The Telegraph - Metro on Sunday 25th February 2007.
Next weekend you can be at ... Ballal Dhipi...
For centuries, a 30-ft mound spread over 1,300 sq ft, has stood at Bamunpukur, a village near Mayapur. The locals call it Ballal Dhipi, named after Ballal Sen, of the Sen dynasty, who ruled Bengal in the late 12th Century AD. It was only in the late 1970s that the mound attracted the attention of Archaeological Survey of India (ASI).
It started digging the area in the early 1980s. The work was carried out in two phases — in 1982-83 and 1988-99. The excavation revealed a gigantic brick structure in an extensive yard surrounded by walls. Stucco heads, terracotta human and animal figurines, copper utensils and other objects were found at the site.
Almost nothing is known about the background of the structure. But that will not hamper a weekend outing at the site, about 125 km from the city. The visit can be clubbed with a trip to Mayapur.
Ballal Dhipi can be reached via Krishnagore. It is best to take a morning train. Get off at Krishnagore station and take a rickshaw to the bus terminus.
The journey to Bamunpukur Bazar, on the way to Mayapur, will take about 45 minutes. Cross the road after getting off the bus, take a right and walk past a Kali temple to Ballal Dhipi.
An ASI board declares the monument to be of national importance. The walls enclose a complex maze. It is difficult to figure out what it represented.
It is evident that the structure on top was built over an earlier one. According to historians, it dates back to the 12th Century. The earlier structure was built between 8th and 9th Century. Archaeologists have found traces of renovation and superimposition over the remains of a temple complex.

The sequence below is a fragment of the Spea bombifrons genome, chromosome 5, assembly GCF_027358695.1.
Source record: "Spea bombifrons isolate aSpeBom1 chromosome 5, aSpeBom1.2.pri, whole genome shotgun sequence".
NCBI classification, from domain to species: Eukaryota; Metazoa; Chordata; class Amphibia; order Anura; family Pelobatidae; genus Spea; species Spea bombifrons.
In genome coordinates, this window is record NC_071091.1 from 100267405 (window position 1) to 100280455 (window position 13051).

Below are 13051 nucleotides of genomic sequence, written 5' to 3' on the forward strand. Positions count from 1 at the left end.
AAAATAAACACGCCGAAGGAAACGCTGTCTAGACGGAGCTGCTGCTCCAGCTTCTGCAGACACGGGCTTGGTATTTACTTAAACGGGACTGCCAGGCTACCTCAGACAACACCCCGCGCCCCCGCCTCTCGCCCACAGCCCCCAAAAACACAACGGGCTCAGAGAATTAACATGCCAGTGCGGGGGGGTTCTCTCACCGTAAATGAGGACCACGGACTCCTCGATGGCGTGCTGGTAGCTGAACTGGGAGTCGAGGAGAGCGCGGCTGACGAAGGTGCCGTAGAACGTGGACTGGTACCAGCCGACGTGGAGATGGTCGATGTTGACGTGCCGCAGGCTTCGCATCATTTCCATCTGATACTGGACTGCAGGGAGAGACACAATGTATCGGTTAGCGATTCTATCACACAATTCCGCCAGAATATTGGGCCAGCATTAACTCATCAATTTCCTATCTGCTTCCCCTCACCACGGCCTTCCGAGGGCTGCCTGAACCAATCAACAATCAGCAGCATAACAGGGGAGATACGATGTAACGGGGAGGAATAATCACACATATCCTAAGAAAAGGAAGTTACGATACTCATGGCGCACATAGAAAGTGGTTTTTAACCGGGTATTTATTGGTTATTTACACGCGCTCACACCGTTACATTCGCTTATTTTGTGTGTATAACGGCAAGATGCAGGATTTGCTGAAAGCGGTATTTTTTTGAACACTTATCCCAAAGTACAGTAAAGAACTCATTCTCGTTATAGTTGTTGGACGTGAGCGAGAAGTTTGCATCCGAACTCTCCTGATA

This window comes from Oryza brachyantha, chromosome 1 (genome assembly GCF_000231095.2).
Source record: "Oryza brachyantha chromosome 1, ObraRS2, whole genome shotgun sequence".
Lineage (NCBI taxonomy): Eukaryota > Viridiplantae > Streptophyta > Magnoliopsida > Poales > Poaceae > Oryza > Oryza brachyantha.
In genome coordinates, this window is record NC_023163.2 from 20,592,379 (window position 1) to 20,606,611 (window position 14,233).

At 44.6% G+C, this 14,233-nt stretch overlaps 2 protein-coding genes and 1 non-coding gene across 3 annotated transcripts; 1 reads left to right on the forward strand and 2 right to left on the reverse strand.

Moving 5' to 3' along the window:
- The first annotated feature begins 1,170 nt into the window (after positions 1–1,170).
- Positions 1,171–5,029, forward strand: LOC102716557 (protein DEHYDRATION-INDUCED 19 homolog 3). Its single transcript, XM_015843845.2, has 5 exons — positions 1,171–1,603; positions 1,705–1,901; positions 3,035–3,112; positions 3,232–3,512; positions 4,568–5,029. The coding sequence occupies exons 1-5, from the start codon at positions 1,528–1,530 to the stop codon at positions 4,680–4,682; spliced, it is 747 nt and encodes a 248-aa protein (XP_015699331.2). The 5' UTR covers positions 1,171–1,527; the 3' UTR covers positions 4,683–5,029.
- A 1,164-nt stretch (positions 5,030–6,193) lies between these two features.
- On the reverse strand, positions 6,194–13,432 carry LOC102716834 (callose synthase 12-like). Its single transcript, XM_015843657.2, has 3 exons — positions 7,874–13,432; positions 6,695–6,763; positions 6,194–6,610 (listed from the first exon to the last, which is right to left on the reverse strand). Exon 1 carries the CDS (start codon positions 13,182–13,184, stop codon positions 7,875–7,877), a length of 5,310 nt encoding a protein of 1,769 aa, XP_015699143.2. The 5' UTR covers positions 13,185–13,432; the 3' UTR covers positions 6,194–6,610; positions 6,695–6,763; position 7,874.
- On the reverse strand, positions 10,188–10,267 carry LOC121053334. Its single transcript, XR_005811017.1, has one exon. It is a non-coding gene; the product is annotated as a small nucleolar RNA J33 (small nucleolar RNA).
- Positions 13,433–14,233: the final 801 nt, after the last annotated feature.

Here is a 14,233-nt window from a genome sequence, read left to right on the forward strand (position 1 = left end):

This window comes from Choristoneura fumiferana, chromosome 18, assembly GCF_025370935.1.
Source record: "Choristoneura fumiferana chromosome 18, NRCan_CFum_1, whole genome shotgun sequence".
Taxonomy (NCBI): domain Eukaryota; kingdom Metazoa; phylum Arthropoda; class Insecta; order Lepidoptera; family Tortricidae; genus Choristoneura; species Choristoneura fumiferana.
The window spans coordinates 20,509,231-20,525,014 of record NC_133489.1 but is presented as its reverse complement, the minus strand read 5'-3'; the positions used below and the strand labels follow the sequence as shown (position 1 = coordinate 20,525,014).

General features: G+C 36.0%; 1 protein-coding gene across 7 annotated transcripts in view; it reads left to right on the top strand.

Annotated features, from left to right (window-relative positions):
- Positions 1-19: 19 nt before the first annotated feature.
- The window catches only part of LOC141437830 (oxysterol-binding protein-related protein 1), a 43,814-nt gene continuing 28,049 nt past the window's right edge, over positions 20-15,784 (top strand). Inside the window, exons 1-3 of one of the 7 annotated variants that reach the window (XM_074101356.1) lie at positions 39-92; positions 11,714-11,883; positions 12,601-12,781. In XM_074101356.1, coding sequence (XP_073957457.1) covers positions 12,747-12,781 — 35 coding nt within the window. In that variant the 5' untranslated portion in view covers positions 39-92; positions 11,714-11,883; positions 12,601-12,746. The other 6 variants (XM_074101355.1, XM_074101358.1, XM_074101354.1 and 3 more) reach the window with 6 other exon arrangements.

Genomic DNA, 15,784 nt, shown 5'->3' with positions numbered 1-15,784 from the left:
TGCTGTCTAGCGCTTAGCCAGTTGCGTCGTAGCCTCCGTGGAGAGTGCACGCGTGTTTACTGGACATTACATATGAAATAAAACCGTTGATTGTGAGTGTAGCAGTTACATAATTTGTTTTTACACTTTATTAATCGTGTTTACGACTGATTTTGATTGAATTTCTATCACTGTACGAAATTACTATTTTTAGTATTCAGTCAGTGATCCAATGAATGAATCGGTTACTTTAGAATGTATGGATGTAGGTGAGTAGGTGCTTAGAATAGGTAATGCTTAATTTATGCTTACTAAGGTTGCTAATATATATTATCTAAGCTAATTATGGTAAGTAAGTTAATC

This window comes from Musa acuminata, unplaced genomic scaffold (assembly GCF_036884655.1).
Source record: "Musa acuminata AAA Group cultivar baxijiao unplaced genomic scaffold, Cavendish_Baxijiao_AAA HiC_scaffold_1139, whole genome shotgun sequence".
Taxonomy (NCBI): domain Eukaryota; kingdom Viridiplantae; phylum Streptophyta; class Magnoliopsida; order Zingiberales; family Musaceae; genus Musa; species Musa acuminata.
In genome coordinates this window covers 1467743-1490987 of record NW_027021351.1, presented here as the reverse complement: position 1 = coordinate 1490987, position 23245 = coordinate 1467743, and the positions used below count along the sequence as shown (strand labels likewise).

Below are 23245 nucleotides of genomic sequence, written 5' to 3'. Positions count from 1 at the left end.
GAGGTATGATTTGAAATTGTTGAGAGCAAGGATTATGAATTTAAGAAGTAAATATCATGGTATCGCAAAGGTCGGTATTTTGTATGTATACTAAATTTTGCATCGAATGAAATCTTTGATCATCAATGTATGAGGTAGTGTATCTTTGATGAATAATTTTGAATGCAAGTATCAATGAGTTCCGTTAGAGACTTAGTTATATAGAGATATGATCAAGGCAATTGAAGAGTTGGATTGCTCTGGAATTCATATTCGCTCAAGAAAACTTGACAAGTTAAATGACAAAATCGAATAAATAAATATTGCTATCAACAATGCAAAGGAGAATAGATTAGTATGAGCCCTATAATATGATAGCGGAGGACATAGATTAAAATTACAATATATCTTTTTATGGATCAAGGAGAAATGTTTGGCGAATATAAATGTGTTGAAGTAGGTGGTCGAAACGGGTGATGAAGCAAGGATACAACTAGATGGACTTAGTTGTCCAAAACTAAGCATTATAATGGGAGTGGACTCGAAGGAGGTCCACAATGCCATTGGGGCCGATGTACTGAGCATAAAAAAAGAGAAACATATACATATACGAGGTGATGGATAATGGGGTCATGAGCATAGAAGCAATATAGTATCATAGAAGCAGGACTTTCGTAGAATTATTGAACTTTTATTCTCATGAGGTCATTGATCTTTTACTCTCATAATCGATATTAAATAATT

The site is remarkably well preserved. A flight of stairs leads to the top of the mound. On the left of the gigantic construction are some minor structures. The main one contains the stucco stone head of a crocodile. Located near the bottom of a wall, it probably served as a water outlet.
Sadly, this is the only stucco work left on the site. The other stucco stone and terracotta figures, along with the artefacts excavated, have been removed to Ashutosh Museum of Calcutta University.
On the top of Ballal Dhipi, the stairs merge with a brick path, leading inside the gigantic structure. The passage to the its back is narrow, roofless and flanked by high walls. The backside offers a panoramic view of the compound.
The wall around the yard is surrounded by another wall. The outer wall, of which only fragments remain, is adorned with beautiful brickwork. The magnitude of the structure can be gauged from the thickness of the wall.
It is a pity that not many people are aware of Ballal Dhipi. But that is also a blessing in disguise for the few who drop in.
Trains are regularly available from Sealdah to Krishnagore. The 100-km journey takes about two hours 15 minutes. Take a rickshaw from the station to the bus stop. The trip takes about 10 minutes. A bus will take you to Bamunpukur Bazar in about 45 minutes.
A day trip is sufficient. Bamunpukur has no eateries,so it is best to have your food at Mayapur or Krishnagore.
(METRO ON SUNDAY THANKS READER RANGAN DATTA FOR THIS CONTRIBUTION. PICTURES BY AUTHOR)